New York is one of 13 states that account for virtually all reported cases of Lyme disease. In fact, the Hudson Valley, including the Capital Region, has among the highest incidence of Lyme disease in the nation.
According to the New York State Department of Health, more than 7,500 cases of Lyme were reported in the state in 2013.
Deer ticks, which live in shady, moist areas, at ground level, range in size from a poppy seed to a small pea. They generally hang out alone, waiting for a warm-blooded creature – like a mouse, deer, or human – to brush against them, so they can attach themselves.
If they remain attached for at least 36 hours, symptoms may appear within another three-30 days (average 10). Early symptoms include chills and fever, headache, stiff neck, muscle and joint pain, heart palpitations, or swollen glands.
Untreated, severe cases may involve strong headaches, painful arthritis, swelling of the joints and problems with the heart and central nervous systems.
To prevent infection, create a “tick-free zone” in your yard by keeping the lawn mowed and removing brush and weeds. In wooded areas, wear light-colored clothing, so a tick stands out, and tuck your shirt into pants and pants into socks or boots. Inspect yourself every couple hours.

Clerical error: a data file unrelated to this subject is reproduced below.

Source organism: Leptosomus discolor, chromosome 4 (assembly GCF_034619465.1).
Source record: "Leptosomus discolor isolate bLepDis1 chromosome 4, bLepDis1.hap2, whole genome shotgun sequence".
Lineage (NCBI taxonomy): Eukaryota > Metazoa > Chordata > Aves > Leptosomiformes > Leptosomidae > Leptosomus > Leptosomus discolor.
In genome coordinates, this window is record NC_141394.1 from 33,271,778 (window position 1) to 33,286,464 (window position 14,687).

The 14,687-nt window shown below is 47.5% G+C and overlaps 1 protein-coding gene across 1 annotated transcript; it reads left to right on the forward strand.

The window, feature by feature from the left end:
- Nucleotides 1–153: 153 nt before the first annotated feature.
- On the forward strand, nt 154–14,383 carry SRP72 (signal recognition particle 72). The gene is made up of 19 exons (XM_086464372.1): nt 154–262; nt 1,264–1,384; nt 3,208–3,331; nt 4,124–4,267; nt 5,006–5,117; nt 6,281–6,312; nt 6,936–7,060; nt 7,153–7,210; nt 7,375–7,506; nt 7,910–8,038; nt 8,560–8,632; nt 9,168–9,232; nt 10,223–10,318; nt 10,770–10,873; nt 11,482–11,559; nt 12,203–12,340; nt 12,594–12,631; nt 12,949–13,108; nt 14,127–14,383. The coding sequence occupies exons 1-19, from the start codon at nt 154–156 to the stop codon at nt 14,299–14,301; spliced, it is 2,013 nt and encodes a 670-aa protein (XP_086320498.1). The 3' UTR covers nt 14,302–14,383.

Use insect repellents carefully, especially with children. There are many different products on the market, with varying ingredients, concentrations and effectiveness. The most effective contain DEET, picaridin, or oil of lemon eucalyptus.
Inside, do a full-body tick check. If you spot one, grasp it with a tweezer near the mouth area and pull it away from the skin. Do NOT use folk remedies, such as petroleum jelly or lighted matches or cigarettes. Disinfect the site with soap and water.
If there is an infection, a red rash or bull’s-eye, about two to three inches in diameter, usually appears at the site. Doctors can prescribe oral antibiotics that cure most cases within 10 to 28 days.
Remember, you don’t have to be in the deepest woods to pick up a tick. Anyone outdoors in our region in the summer, whether you are a hiker, gardener, soccer player, golfer, or just someone who likes to stroll barefoot in the grass, can be a target. If you, your kids or pets are spending time outside, you should conduct daily tick checks.